Newman's Notions | November 2021 | FREE
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Home is where the hospital is

Learn how the hospital and the home are the same but different.

The concept of caring for an acutely ill patient at home is not unique to the current era. Quite the opposite. From Ancient Rome through the Middle Ages, hospitals served a special and limited purpose. However, since the beginning of the 20th century, led by advances in imaging, surgery, and revenue generation, hospitals became the primary place to receive acute care. Now, as a new technology, telemedicine, combines with hospital crowding plus fears of contagion, the hospital-at-home movement is entering a growth boom.

Illustration by David Rosenman
Illustration by David Rosenman

Acute care, or hospital, at home is increasingly seen as a patient-centered, census-reducing alternative to hospitalization in a “brick and mortar” facility. It has posed challenges and opportunities in everything from pharmaceutical delivery to physical therapy, telecommunications to record keeping. However, after countless hours of cogitation, we have identified some reasons why the hospital and the home are the same, but different.

The room: In the hospital, everyone wants a private room. Nobody wants to share a bathroom or a television. And nobody wants to listen, or smell, as their roommate snores, belches, flatulates, or other things too fierce to mention. No such guarantee at the hospital at home, especially for our married patients!

Admissions: A combination of Uber and Google maps will get you from the ED to your hospital-at-home room much faster than the typical wait for transport to the ward. And you will earn rewards points!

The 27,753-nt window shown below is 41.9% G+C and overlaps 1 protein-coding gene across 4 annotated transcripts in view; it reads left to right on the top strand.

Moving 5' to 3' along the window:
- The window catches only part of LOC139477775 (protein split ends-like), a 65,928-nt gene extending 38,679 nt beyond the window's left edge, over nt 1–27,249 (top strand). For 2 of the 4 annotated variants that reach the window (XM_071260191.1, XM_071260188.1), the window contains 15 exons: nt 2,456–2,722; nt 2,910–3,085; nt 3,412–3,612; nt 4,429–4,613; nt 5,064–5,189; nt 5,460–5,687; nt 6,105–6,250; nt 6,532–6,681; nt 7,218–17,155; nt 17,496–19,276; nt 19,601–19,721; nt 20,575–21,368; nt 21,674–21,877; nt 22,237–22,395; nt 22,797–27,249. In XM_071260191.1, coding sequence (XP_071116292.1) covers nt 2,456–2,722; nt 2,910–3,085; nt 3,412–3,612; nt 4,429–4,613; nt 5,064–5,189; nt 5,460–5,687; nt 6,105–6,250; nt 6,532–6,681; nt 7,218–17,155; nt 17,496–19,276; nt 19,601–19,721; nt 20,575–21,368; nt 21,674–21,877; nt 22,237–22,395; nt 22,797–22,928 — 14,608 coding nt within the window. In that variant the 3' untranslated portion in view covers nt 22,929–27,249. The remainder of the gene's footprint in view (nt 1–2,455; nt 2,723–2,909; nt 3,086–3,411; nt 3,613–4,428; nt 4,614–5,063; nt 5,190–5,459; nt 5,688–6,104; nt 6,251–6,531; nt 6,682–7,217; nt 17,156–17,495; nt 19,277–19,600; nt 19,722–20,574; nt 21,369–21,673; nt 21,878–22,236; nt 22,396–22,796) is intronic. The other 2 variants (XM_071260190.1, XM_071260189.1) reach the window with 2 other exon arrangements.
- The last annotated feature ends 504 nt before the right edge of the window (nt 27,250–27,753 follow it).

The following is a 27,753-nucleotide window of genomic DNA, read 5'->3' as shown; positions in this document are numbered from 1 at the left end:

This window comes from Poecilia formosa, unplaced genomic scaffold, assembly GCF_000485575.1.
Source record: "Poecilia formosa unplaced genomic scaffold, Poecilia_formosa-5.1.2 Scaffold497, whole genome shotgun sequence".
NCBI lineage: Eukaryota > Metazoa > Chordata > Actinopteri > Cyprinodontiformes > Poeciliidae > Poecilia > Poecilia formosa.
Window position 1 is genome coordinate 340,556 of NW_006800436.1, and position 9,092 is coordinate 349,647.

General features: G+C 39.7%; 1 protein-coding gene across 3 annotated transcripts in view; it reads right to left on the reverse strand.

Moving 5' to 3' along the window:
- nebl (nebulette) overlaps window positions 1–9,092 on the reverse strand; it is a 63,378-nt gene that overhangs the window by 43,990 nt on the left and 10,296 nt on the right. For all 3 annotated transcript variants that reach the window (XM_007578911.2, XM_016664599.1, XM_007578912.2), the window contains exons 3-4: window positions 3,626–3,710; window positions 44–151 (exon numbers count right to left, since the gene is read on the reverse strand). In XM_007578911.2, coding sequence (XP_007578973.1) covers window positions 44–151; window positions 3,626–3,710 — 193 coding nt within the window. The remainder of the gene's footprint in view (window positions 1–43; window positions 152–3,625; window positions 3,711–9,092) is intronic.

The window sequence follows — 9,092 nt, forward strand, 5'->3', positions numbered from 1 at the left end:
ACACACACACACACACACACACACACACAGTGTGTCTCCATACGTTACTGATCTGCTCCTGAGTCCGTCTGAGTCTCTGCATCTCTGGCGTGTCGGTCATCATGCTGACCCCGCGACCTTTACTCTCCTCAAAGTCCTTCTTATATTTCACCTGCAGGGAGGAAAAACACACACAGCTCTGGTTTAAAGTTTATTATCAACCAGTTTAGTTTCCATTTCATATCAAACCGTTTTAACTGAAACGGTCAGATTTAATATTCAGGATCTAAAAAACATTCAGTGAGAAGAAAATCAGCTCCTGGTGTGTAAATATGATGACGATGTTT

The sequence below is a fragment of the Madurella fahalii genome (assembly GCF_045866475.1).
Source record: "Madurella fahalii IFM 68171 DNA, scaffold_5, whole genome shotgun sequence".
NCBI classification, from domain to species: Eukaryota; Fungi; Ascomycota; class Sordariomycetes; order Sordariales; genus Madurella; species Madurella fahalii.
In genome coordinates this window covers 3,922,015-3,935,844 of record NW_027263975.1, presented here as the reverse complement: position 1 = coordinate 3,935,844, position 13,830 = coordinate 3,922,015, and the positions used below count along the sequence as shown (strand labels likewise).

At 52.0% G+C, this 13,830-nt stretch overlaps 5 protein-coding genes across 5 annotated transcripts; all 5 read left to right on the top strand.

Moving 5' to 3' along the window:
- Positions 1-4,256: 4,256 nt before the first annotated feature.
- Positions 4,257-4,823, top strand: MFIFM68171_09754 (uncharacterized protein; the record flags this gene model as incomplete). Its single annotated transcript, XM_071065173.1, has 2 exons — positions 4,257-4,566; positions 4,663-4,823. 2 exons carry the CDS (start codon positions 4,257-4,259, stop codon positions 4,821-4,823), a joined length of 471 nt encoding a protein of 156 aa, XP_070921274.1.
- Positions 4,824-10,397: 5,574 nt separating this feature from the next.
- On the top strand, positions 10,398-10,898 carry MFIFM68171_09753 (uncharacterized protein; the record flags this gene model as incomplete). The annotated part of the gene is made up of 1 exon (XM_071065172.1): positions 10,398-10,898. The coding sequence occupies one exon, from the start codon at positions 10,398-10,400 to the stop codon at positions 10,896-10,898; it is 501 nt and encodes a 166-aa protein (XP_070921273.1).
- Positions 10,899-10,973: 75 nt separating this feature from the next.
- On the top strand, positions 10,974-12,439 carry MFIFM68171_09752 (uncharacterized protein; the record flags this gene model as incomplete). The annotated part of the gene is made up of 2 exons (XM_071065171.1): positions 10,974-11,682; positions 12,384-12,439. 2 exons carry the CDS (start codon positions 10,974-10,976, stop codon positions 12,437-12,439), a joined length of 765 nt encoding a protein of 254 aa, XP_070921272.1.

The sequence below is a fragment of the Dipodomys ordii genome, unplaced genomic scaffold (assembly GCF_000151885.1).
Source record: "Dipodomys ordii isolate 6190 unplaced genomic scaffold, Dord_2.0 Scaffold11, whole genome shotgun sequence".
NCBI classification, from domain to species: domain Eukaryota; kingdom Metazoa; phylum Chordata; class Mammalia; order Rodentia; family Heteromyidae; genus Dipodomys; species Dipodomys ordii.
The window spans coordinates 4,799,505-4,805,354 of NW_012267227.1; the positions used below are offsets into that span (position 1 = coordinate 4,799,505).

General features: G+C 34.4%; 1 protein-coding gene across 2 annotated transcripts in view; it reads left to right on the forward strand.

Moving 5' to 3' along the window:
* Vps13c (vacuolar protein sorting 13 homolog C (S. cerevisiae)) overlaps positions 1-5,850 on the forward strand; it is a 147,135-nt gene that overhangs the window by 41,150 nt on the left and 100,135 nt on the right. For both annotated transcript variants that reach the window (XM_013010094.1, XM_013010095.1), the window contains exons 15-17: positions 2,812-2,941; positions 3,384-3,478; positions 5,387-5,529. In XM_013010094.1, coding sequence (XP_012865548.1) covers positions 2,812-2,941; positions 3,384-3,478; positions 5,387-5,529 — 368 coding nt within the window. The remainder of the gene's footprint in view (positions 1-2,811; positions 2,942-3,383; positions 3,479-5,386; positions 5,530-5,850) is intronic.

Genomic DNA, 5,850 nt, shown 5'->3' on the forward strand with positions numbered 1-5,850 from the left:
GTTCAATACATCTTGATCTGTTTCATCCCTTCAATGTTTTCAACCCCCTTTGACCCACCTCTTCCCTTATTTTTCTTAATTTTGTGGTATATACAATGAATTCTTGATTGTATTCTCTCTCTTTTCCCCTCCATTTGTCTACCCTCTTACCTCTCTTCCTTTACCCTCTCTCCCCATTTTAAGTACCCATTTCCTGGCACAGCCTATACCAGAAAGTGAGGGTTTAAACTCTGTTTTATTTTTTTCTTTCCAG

Discharge: For patients at home, the only acceptable alternatives to “discharge to home” are “discharge to man cave,” “discharge to back porch,” and “discharge to jacuzzi.”

HIPAA: To be safe and meet all relevant regulations, you must remove your name from your mailbox. This may make receiving packages from the pharmacy difficult and impair life-saving equipment deliveries, but rest assured that if you survive, you'll be fully compliant.

Joint Commission: Nothing strikes fear in the heart of the administrator like the announcement that the Commish is in the house. For the hospital at home, the JC has subcontracted with your neighbor. There's a reason she keeps dropping in and asking what you would do if the house caught fire. Remember RACE: Running And Cat Evacuation.

Supplies: That certain company with the signature arrow logo is in negotiations with CMS to be the prime delivery mechanism for your meds. But if you want that antibiotic delivered in a timely manner, best to use your membership account. The same applies to lab test results; know your hemoglobin in five days, or two days if your premier membership dues are paid.

Infection risk: Hospital-acquired conditions are a real issue, but apartment-acquired infections are no laughing matter, unless you find them to be funny. The number-one source is the refrigerator, followed by your pet. We told you an iguana was a bad choice, and now you have salmonella. Or maybe your cat gave you toxoplasmosis. Your parrot gave you psittacosis, your bunny tularemia. Your dog only gave you love (but he tore up your couch).

Readmissions: Readmission is pretty much guaranteed in this model, but remember your key. There's an extra under the mat just in case.

Nutrition: Bloody Marys do not count as a serving of vegetables. With an olive, though, you can count it as a fruit serving.

Environmental services: In the hospital we may use an ultraviolet disinfection robot. They are handy and efficient. No such luck in your house. You may purchase your own Roomba and duct tape a black light to it. Please note that it won't change your sheets or do windows (yet).

Work hours: Your family and friends are not subject to work-hour restrictions. Convenient, no?

Length of stay: Nobody is monitoring your LOS too closely, but pay your rent, or your days covered will terminate at the end of the month.

Surgery: In the future, surgery at home is only to be expected. Similar to how physicians out on the prairie in the early 20th century would remove an appendix on the kitchen table, it is only a matter of time until you have your triple bypass in your apartment. Make sure you have a sturdy kitchen table and plenty of paper towels.